Did Jeb Bush Cede First Place Status To Scott Walker?
|Scott Walker... baroque|
The latest PPP survey of Republican voters shows a tightly clustered field of candidates without any clear favorite, although with Jeb Bush continuing to fade, Wisconsin's reactionary governor, Scott Walker, is now the front-runner.
• Scott Walker- 18%Rubio, who many think will be Walker's running-mate, has momentum, as does Mike Huckabee. Bush and Cruz are losing momentum. Bush's disastrous week of flip-flops over Iraq will no doubt lose him even more support. Jon Stewart has helped turn, "knowing what we know now, would you have authorized the invasion?" into a disqualifying national joke:
• Marco Rubio- 13%
• Ben Cardin- 12%
• Mike Huckabee- 12%
• Jeb Bush- 11%
• Ted Cruz- 10%
• Rand Paul- 9%
• Chris Christie- 5%
• Rick Perry- 2%
And the other Republican candidates, particularly Rubio and Cruz, have been happy to jump in and kick sand in Bush's eyes. Welcome that party, Scott Walker! Walker:
Any president would have likely taken the same action Bush did with the information he had, even Hillary Clinton voted for it, but knowing what we know now, we should not have gone into Iraq. President Bush deserves enormous credit for ordering the surge, a courageous move that worked. Unfortunately, President Obama and Secretary Clinton hastily withdrew our troops, threw away the gains of the surge, and embarked on a broader policy of pivoting away from the Middle East and leading from behind that has created chaos in the region.The Washington Post's resident right-wing propagandist, Jennifer Rubin, claims that "now a question mark looms over Jeb Bush." Behind-the-curtain Republican Party kingmakers-- the Kochs, Adelson, Rove, et al-- are all watching very closely.
Is this guy someone with sufficient political skill, verbal dexterity and aggressiveness to take it to opponents, specifically Clinton? Right now the answer is no. But-- one cannot repeat it too many times-- it is so very early in the race and so few voters are paying attention that most errors are correctable. It will be interesting to see whether the candidate who wanted to run a wholly positive campaign is now forced to show he can throw some punches. That, too, is what the GOP contenders are “all supposed” to be able to do.And that is exactly what the Koch brothers want to see happen.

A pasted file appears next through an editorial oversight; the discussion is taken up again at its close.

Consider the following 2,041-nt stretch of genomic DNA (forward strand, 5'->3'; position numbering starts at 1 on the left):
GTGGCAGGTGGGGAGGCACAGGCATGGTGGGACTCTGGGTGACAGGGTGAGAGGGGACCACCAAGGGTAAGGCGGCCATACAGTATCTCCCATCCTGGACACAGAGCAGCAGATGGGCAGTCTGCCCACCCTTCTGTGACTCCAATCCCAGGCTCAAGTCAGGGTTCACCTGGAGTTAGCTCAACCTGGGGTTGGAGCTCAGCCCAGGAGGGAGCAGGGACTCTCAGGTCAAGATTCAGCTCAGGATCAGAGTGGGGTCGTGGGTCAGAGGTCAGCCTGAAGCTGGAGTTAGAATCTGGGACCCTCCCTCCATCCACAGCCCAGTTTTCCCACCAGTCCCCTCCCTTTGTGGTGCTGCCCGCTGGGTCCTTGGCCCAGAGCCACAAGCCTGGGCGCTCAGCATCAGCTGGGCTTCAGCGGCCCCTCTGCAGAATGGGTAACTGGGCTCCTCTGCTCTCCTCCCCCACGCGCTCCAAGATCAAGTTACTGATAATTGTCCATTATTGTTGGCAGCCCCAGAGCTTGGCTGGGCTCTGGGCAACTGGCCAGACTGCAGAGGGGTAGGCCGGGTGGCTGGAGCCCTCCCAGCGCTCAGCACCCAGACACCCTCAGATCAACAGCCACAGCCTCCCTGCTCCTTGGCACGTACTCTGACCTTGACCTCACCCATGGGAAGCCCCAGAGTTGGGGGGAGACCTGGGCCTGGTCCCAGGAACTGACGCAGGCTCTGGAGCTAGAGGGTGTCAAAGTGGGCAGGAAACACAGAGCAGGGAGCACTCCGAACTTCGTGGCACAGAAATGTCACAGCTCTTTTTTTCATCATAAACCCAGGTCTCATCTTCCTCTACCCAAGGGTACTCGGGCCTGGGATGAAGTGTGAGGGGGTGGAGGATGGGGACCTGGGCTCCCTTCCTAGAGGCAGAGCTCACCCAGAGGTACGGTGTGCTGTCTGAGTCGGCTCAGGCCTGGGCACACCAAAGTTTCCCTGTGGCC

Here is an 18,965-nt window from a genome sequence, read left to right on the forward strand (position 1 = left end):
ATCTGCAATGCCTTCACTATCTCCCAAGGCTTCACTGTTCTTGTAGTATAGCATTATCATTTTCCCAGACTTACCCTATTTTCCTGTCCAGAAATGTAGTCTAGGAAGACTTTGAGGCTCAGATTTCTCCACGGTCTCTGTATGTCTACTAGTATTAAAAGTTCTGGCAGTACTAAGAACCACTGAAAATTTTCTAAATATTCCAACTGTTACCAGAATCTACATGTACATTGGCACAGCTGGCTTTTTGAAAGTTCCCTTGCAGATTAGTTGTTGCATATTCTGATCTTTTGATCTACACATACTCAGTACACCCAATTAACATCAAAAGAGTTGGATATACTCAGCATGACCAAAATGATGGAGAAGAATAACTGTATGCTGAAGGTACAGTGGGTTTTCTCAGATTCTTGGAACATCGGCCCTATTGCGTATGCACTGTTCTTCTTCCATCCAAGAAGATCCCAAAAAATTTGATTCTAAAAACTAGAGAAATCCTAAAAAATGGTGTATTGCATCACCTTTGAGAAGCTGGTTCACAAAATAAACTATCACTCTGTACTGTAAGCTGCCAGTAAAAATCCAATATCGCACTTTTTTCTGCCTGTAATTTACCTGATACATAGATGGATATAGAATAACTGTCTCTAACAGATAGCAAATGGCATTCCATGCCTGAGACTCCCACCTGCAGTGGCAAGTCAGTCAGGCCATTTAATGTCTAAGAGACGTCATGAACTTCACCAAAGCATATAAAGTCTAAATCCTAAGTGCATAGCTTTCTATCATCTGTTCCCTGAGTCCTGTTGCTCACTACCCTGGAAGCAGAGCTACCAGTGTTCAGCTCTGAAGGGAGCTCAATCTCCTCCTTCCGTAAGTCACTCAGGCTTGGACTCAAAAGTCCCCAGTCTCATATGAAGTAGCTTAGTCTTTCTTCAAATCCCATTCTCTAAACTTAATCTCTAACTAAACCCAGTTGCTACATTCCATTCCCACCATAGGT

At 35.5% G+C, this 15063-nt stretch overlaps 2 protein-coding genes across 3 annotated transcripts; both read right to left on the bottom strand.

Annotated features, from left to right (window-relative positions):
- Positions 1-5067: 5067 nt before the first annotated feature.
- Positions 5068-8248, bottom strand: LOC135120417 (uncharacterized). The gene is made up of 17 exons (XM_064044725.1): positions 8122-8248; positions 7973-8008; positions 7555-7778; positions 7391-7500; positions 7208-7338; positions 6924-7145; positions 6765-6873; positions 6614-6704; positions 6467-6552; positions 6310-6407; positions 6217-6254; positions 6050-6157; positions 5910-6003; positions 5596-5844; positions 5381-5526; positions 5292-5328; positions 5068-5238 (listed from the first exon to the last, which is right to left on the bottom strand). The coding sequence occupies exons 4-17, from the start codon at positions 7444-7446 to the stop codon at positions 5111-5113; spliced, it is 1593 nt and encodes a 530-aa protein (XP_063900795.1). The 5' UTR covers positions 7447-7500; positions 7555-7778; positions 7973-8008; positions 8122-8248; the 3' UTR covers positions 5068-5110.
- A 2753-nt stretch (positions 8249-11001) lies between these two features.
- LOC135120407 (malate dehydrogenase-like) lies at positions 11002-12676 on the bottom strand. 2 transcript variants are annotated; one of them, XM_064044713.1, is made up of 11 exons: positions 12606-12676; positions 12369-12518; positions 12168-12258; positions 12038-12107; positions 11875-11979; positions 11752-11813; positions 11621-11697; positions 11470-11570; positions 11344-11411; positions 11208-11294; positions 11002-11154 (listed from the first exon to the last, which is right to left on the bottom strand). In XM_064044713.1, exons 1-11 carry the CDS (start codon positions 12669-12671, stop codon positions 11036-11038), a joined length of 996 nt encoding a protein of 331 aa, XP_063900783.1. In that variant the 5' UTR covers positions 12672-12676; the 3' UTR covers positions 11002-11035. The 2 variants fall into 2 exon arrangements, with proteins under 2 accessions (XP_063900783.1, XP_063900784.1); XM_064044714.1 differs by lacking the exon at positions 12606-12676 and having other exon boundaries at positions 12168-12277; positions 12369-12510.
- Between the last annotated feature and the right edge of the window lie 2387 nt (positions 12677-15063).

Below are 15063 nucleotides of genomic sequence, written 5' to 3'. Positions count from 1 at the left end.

...In the same week Bush was struggling, Walker logged travel time in Israel. Steadily over the past few months, he has been acquiring a reservoir of foreign policy expertise. The Israel trip is one more step in the process, providing needed detail and experiences he can then share with media and voters. ("As I was saying to Prime Minister Netanyahu...") Sen. Marco Rubio (R-Fla.) will have more granular detail on many foreign policy issues as he demonstrated in a sterling performance at the Council on Foreign Relations this week, but Walker is demonstrating enough understanding of the issues to pass the commander-in-chief test. More important, he will have the leadership card to play. Few will doubt he has steel in the spine and pugnaciousness. Both are needed to win the presidency and then to govern.
Walker also announces today the appointment of Andrew Bremberg, Senate Minority Leader Mitch McConnell’s adviser on appointment, as policy director for the Our American Revival group. Politico reports, “Bremberg has been with McConnell since March of 2014 and acts as conduit between conservative groups and the Senate Republicans as they fill slots on bipartisan boards and commissions such as the National Labor Relations Board and Securities and Exchange Commission. He also was on Mitt Romney’s transition team in 2012, laying the groundwork for the repeal of Obamacare had the GOP nominee he won.” In conservative circles, he is widely respected for expertise on health care, having worked as a health-care expert at the MITRE Corporation, served in the George W. Bush administration in a variety of health-care posts and worked on strategy and specific policy proposals to repeal Obamacare for Romney’s transition team.
If Walker can combine his political skills and moxie with policy chops and a domestic and foreign policy agenda, he will be a formidable contender. With Bush’s troubles this week, Walker once again has the opportunity to present himself as a someone who can both win and govern.